The Riemann Hypothesis: The Greatest Unsolved Problem in Mathematics

Overview

Since 1859, when the shy German mathematician Bernhard Riemann wrote an eight-page article giving a possible answer to a problem that had tormented mathematical minds for centuries, the world's greatest mathematicians have been fascinated, infuriated, and obsessed with proving the Riemann hypothesis. They speak of it in awed terms and consider it to be an even more difficult problem than Fermat's last theorem, which was finally proven by Andrew Wiles in 1995.

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Overview

Since 1859, when the shy German mathematician Bernhard Riemann wrote an eight-page article giving a possible answer to a problem that had tormented mathematical minds for centuries, the world's greatest mathematicians have been fascinated, infuriated, and obsessed with proving the Riemann hypothesis. They speak of it in awed terms and consider it to be an even more difficult problem than Fermat's last theorem, which was finally proven by Andrew Wiles in 1995.

In The Riemann Hypothesis, acclaimed author Karl Sabbagh interviews some of the world's finest mathematicians who have spent their lives working on the problem—and whose approaches to meeting the challenges thrown up by the hypothesis are as diverse as their personalities.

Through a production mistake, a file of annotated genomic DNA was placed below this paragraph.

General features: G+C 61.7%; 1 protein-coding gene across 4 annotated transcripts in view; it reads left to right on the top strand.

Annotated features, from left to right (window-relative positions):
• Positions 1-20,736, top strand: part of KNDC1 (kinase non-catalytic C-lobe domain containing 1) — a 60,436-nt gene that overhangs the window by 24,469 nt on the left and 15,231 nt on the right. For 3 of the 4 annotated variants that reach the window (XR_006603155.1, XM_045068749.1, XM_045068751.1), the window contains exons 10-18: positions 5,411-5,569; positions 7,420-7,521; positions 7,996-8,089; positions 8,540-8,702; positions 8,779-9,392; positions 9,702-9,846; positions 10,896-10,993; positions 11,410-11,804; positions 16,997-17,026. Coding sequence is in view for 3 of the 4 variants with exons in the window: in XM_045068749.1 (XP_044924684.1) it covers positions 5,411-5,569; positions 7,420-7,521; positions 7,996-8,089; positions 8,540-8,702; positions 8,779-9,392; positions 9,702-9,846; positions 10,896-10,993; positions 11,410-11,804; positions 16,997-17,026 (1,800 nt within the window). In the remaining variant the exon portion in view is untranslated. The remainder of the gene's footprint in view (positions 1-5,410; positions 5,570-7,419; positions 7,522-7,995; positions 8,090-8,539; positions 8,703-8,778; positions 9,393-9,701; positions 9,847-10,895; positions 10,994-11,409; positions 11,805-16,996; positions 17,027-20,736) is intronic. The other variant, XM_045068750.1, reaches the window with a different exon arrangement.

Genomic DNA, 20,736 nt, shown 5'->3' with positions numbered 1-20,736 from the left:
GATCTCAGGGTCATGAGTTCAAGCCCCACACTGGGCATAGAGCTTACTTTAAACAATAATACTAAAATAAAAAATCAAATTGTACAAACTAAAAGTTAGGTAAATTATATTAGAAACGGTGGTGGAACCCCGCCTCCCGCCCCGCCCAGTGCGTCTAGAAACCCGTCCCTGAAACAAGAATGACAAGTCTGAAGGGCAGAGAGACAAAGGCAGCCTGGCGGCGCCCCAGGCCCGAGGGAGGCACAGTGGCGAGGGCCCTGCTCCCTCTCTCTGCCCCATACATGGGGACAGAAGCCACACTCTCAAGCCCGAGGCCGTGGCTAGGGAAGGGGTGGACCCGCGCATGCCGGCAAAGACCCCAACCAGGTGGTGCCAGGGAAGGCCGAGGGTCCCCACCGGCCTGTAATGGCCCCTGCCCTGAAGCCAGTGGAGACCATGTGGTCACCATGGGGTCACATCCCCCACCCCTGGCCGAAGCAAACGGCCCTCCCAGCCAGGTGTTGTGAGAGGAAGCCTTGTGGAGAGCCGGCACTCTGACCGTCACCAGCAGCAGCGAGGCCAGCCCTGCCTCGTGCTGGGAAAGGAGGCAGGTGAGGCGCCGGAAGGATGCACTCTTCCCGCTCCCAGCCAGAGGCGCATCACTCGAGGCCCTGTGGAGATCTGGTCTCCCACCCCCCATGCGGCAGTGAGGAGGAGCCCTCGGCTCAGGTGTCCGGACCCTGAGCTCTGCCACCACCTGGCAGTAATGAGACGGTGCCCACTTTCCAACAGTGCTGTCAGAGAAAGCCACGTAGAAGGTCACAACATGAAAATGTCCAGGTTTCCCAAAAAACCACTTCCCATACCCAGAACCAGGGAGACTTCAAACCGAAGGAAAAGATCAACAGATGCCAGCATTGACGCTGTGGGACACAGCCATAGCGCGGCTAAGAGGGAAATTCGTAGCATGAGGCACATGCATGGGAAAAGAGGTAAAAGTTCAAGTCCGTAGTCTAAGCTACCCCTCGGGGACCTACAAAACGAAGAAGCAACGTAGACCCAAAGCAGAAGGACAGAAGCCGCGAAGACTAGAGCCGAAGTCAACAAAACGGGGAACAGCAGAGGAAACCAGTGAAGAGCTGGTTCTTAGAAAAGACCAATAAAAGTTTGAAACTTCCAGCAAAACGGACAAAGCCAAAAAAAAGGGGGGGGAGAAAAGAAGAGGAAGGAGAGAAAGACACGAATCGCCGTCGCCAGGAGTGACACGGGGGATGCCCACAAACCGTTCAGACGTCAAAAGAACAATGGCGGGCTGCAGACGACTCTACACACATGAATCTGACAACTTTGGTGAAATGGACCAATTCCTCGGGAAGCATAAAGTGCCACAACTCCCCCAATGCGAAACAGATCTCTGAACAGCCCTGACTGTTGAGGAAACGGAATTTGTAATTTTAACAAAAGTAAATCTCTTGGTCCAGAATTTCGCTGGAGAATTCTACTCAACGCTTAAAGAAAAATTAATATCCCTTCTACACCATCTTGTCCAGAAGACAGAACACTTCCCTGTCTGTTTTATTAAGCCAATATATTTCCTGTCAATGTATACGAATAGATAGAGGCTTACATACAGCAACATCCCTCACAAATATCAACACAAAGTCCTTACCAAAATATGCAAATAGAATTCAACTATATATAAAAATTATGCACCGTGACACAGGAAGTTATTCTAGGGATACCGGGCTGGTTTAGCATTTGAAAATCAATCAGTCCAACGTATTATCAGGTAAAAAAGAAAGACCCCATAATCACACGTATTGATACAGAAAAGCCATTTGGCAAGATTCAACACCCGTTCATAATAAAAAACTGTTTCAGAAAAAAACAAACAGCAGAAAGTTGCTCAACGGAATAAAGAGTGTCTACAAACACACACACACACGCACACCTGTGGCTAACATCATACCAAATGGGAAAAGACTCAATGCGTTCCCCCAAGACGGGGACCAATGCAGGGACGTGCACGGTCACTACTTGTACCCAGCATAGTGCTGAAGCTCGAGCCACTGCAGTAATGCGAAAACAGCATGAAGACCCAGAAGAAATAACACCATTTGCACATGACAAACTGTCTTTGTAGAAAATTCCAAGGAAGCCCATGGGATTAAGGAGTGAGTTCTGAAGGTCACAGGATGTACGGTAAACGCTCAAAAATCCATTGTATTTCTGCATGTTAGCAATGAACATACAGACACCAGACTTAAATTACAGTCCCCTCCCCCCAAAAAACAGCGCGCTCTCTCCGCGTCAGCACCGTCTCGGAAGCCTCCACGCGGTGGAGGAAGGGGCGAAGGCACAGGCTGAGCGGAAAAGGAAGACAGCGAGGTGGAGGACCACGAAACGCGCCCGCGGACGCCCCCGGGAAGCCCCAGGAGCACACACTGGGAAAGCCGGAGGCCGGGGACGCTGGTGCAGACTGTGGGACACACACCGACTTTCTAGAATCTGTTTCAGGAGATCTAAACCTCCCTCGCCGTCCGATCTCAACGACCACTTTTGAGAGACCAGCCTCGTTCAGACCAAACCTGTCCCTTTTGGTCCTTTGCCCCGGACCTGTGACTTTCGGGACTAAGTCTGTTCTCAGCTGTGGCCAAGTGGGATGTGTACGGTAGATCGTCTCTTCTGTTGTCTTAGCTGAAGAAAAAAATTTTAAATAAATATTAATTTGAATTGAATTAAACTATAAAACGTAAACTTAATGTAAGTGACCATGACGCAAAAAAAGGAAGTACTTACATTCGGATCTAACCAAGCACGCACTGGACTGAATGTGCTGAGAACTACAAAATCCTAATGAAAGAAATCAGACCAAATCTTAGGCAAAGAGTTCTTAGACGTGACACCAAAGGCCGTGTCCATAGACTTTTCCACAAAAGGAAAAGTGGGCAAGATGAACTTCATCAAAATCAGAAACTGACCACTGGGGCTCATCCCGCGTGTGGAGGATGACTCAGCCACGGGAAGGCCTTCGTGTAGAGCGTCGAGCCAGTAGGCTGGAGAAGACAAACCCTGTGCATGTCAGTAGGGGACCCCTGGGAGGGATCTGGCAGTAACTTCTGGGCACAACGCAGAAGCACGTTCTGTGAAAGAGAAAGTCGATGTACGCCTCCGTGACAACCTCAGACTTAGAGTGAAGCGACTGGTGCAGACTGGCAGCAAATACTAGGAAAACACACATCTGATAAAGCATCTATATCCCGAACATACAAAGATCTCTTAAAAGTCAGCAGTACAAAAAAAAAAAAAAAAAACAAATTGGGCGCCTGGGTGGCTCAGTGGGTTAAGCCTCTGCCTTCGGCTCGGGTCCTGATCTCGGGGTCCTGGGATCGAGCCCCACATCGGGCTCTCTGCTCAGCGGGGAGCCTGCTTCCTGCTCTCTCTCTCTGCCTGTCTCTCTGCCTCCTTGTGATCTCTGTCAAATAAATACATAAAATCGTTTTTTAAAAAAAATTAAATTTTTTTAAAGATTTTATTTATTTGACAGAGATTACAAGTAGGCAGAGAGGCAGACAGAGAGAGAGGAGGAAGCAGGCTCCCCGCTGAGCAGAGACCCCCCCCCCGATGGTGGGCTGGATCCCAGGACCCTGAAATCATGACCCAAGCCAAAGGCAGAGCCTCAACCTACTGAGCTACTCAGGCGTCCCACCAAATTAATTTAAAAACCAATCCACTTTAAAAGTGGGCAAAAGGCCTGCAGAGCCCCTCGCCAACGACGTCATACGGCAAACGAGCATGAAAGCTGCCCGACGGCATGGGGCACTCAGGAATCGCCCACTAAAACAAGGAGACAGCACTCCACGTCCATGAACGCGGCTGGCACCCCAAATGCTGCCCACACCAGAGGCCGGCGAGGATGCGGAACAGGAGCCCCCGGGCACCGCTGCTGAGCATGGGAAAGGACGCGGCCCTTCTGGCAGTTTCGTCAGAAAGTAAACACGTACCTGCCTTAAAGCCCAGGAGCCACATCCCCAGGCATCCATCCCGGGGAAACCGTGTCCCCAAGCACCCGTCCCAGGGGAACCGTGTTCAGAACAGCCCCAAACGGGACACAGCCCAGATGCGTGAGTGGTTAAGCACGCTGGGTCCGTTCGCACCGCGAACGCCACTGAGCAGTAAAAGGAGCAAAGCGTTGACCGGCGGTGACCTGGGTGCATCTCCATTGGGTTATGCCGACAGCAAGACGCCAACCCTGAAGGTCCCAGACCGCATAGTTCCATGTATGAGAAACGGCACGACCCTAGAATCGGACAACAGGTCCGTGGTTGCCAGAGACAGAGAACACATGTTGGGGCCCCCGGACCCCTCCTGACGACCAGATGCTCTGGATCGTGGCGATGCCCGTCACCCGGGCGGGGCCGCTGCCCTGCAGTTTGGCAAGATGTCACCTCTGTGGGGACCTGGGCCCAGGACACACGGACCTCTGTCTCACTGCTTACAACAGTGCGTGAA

Wryly humorous, lively, accessible and comprehensive, The Riemann Hypothesis is a compelling exploration of the people who do math and the ideas that motivate them to the brink of obsession—and a profound meditation on the ultimate meaning of mathematics.

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Product Details

  • ISBN-13: 9780374529352
  • Publisher: Farrar, Straus and Giroux
  • Publication date: 5/26/2004
  • Edition description: First Edition
  • Edition number: 1
  • Pages: 352
  • Sales rank: 940,026
  • Product dimensions: 5.50 (w) x 8.50 (h) x 0.78 (d)

Meet the Author

Karl Sabbagh is the author of seven books, including A Rum Affair (FSG, 2000). He lives near Stratford-upon-Avon in England.

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Table of Contents

Prologue 3
1 Prime Time 13
2 Gorgeous stuff 30
3 New Numbers for Old 46
4 Indian Summer 63
5 "Very probably" 85
6 Proofs and Refutations 104
7 The Bieberbach Conjecture 116
8 In Search of Zeros 132
9 The Princeton Tea Party 148
10 A Driven Man 163
11 The Physics of Mathematics 177
12 A Laudable Aim 188
13 "No simple matter" 202
14 Taking a Critical Line 214
15 Abstract Delights 231
16 Discovered or Invented? 249
17 "What's it all about?" 263
Afterword to the Paperback Edition 276
Toolkits
1 Logarithms and Exponents 281
2 Equations 286
3 Infinite Series 290
4 The Euler Identity 294
5 Graphs in Math 299
6 Matrices and Eigenvalues 304
Appendix De Branges's Proof 313
Notes 321
Further Reading 329
The Mathematicians 331
Acknowledgments 333
Index 335
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